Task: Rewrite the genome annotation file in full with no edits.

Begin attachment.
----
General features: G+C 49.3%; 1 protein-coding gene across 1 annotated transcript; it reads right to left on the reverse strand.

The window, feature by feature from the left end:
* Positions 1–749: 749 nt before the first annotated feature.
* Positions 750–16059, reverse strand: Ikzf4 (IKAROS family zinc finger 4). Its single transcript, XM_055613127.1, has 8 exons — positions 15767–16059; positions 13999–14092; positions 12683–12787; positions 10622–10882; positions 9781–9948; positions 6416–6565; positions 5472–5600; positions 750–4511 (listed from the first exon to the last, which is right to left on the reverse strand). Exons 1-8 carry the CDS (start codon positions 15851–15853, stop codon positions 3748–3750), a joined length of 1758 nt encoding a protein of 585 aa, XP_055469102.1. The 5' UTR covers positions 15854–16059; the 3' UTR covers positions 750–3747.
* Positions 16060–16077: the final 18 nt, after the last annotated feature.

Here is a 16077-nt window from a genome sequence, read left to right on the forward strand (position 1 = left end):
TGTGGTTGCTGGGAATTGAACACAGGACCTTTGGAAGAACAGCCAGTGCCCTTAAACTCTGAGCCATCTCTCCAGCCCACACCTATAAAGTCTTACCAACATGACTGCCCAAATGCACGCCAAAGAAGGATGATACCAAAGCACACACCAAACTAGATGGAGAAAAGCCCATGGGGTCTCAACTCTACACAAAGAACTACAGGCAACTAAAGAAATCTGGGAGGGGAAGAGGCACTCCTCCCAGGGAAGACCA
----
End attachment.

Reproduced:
General features: G+C 49.3%; 1 protein-coding gene across 1 annotated transcript; it reads right to left on the reverse strand.

The window, feature by feature from the left end:
* Positions 1–749: 749 nt before the first annotated feature.
* Positions 750–16059, reverse strand: Ikzf4 (IKAROS family zinc finger 4). Its single transcript, XM_055613127.1, has 8 exons — positions 15767–16059; positions 13999–14092; positions 12683–12787; positions 10622–10882; positions 9781–9948; positions 6416–6565; positions 5472–5600; positions 750–4511 (listed from the first exon to the last, which is right to left on the reverse strand). Exons 1-8 carry the CDS (start codon positions 15851–15853, stop codon positions 3748–3750), a joined length of 1758 nt encoding a protein of 585 aa, XP_055469102.1. The 5' UTR covers positions 15854–16059; the 3' UTR covers positions 750–3747.
* Positions 16060–16077: the final 18 nt, after the last annotated feature.

Here is a 16077-nt window from a genome sequence, read left to right on the forward strand (position 1 = left end):
TGTGGTTGCTGGGAATTGAACACAGGACCTTTGGAAGAACAGCCAGTGCCCTTAAACTCTGAGCCATCTCTCCAGCCCACACCTATAAAGTCTTACCAACATGACTGCCCAAATGCACGCCAAAGAAGGATGATACCAAAGCACACACCAAACTAGATGGAGAAAAGCCCATGGGGTCTCAACTCTACACAAAGAACTACAGGCAACTAAAGAAATCTGGGAGGGGAAGAGGCACTCCTCCCAGGGAAGACCA